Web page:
Our Deagan Resource

Our Deagan Resource serves as a reference cataloguing many of the keyboard percussion instruments manufactured by J. C. Deagan. Many hundreds of different models of an extraordinary variety of Deagan instruments were produced between 1880 and 1984 under various manufacturer names: J. C. Deagan (to 1894), J. C. Deagan Musical Bells (to 1916), J. C. Deagan Musical Bells, Inc. (to 1919), J. C. Deagan, Inc. (to 1977), and J . C. Deagan Div. Slingerland Drum Co. (1977-1984).

In 1984 Deagan was sold to the Yamaha Corporation who owns the name to this day.

The information contained in this resource is primarily from the Deagan "Red Book" in addition to a compilation of Deagan instruments by Hal Trommer, Deagan's Marketing Manager. More information on The History of Deagan can be read in The Mallet Shop Quarterly, issues 1-3, 2004.

Thank you for visiting our site. We hope this information serves as a helpful tool in your research. Please contact us at if you have any questions regarding this information.



John Calhoun Deagan was born November 6, 1851 in Hector, Tompkins County, New York. He was the son of Irish immigrants Michael and Mary Deagan. Shortly after his birth, the Deagan family moved to Syracuse, New York, and later to Youngstown, Ohio, when he was nearing five years old.

The eldest of 10 siblings, J.C. Deagan went to public schools in Youngstown and attended Raines College. He was trained on clarinet and was nationally recognized as an outstanding concert clarinetist by the age of twenty. In 1871, he enlisted in the US Navy and was stationed on the USS Brooklyn. His ship was home ported in England, which allowed him to study music at the University of London. He attended a series of lectures by German physicist, Hermann von Helmholtz, whose principles of acoustics aroused Deagan’s interest in the science of sound. By 1876, Deagan was discharged from the Navy and returned to Youngstown as a carriage painter. He found work as an orchestra leader at Niblo’s Garden and at...

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Deagan produced a large variety of instruments and accessories including mallet percussion instruments, tower chimes, electric operated instruments, breakfast calls, tuning forks, sound effects, pipe organ parts and mallets. The list below comprises 10 Deagan catalogues, A-J, from the 1920's Deagan "Red Book".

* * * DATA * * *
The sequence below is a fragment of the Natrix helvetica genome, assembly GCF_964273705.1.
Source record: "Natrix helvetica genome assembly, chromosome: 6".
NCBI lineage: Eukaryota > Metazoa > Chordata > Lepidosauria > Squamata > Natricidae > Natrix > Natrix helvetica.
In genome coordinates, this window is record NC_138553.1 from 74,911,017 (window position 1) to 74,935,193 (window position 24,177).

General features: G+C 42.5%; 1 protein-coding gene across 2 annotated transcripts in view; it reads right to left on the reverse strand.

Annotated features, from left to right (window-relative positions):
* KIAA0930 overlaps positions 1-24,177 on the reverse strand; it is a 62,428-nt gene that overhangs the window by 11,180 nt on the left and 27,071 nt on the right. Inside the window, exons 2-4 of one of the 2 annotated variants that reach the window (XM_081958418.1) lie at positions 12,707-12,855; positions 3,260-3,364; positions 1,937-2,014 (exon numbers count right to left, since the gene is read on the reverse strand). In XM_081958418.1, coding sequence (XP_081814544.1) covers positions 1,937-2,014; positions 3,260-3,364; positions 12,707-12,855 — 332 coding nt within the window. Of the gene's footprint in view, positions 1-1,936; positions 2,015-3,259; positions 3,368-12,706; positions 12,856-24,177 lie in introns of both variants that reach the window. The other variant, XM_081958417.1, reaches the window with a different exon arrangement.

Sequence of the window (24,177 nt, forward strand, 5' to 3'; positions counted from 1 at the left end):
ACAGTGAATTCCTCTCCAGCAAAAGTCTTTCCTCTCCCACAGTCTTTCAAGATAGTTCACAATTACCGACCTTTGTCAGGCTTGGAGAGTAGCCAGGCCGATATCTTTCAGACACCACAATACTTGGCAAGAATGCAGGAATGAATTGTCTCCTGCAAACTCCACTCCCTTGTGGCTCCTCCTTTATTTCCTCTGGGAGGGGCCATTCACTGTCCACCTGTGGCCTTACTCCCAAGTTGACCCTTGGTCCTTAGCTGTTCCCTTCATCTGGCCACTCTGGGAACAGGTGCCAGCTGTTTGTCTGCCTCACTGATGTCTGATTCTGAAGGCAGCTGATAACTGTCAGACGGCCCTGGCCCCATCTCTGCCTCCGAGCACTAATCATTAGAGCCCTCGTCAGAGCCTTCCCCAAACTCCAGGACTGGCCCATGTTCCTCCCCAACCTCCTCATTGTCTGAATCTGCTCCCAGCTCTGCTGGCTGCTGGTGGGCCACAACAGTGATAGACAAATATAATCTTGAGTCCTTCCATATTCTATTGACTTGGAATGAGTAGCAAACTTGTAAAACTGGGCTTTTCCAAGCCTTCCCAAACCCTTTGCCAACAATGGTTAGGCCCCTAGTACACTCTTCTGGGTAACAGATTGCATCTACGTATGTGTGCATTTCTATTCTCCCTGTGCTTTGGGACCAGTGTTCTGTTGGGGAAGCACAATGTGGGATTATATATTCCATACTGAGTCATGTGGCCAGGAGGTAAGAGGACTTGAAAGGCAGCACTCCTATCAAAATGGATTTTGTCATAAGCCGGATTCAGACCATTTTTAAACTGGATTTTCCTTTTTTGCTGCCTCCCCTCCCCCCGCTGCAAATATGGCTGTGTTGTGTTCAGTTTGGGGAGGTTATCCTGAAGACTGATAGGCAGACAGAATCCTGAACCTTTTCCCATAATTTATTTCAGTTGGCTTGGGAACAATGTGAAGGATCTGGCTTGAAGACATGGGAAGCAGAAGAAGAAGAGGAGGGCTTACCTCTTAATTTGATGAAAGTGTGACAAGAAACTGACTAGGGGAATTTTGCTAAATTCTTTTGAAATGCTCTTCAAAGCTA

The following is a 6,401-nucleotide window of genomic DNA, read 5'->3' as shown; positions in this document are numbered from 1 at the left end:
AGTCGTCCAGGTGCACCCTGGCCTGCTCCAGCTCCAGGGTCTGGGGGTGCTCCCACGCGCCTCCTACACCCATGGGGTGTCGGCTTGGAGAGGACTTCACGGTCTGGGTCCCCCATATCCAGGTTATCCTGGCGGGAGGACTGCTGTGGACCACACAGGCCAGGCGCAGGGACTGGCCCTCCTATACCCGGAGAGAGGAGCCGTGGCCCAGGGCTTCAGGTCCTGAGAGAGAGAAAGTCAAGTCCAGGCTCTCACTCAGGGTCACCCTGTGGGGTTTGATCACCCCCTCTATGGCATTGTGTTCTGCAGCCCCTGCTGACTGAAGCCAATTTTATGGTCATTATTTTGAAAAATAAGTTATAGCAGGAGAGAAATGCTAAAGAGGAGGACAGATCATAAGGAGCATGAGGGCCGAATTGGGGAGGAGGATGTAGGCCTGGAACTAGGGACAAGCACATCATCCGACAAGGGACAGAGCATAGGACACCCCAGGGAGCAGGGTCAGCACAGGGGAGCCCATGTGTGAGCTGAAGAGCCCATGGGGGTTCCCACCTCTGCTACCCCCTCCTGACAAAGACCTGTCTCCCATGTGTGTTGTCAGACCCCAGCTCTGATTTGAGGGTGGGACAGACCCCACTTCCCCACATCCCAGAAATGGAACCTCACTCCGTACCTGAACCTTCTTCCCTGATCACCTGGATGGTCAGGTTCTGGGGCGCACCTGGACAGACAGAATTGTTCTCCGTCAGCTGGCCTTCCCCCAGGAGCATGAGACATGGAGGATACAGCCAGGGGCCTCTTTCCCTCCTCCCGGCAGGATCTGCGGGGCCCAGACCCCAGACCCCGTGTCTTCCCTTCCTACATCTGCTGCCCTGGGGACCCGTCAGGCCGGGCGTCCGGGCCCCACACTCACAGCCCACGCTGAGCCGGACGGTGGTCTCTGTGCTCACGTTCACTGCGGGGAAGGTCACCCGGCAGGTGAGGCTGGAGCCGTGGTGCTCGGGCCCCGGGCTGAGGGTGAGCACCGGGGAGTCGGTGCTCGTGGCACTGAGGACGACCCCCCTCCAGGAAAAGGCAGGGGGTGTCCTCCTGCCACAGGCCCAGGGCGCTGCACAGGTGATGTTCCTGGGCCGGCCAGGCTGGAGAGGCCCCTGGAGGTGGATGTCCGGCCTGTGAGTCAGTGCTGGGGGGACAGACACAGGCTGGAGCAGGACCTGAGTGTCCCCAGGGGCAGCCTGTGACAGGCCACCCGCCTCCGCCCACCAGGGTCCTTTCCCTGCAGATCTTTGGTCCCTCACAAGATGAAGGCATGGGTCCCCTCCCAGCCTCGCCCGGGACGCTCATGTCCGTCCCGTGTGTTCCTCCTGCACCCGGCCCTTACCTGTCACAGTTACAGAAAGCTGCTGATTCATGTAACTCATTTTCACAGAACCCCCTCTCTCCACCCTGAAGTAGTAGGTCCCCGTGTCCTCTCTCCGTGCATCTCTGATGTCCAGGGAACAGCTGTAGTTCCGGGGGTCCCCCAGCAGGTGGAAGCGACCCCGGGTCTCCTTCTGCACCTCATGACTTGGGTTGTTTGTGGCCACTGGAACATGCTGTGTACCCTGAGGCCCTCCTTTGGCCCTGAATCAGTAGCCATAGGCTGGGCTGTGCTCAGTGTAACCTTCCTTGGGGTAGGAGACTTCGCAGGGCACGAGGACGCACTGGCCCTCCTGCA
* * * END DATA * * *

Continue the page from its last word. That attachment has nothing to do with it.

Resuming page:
Catalogue Label & Contents

Tuning Forks
Musical Bells
Altar Chimes
Orchestra Bells
Electric Musical Instruments
Musical Novelties
Cathedral Chimes
Breakfast Calls
Tone Indicator

The Deagan Range Of

Tone Indicator

As prospective customers for our instruments are always anxious to know what the ranges of our instruments are, beginning with the lowest tone and going up to the highest tone, and where the lowest and highest tones of same are located on the piano keyboard, we have adopted the following method of describing same, so that you may know just exactly from what tone on the piano your instrument starts, and how far same continues.

We have illustrated herewith an 88-note piano keyboard starting with low A and continuing up to high C.

88 Piano Note

We have numbered each key or tone consecutively from one to eighty-eight.

In describing the scale of our various instruments, same will be indicated as follows: for instance our No. 2153 Class A Bells (Page F-11) ranges 2 1/2 octaves chromatic F to C, and the reference to the piano scale of same is made as follows: F33 to C64, which means that the lowest F of this instrument is the same as the F indicated as No. 33 on the piano keyboard, and the highest C of this instrument is No. 64 on the piano keyboard, as illustrated herewith.

The scale of all the various instruments listed in this catalogue will be designated as per the above, so that you may know the exact range of the various instruments listed.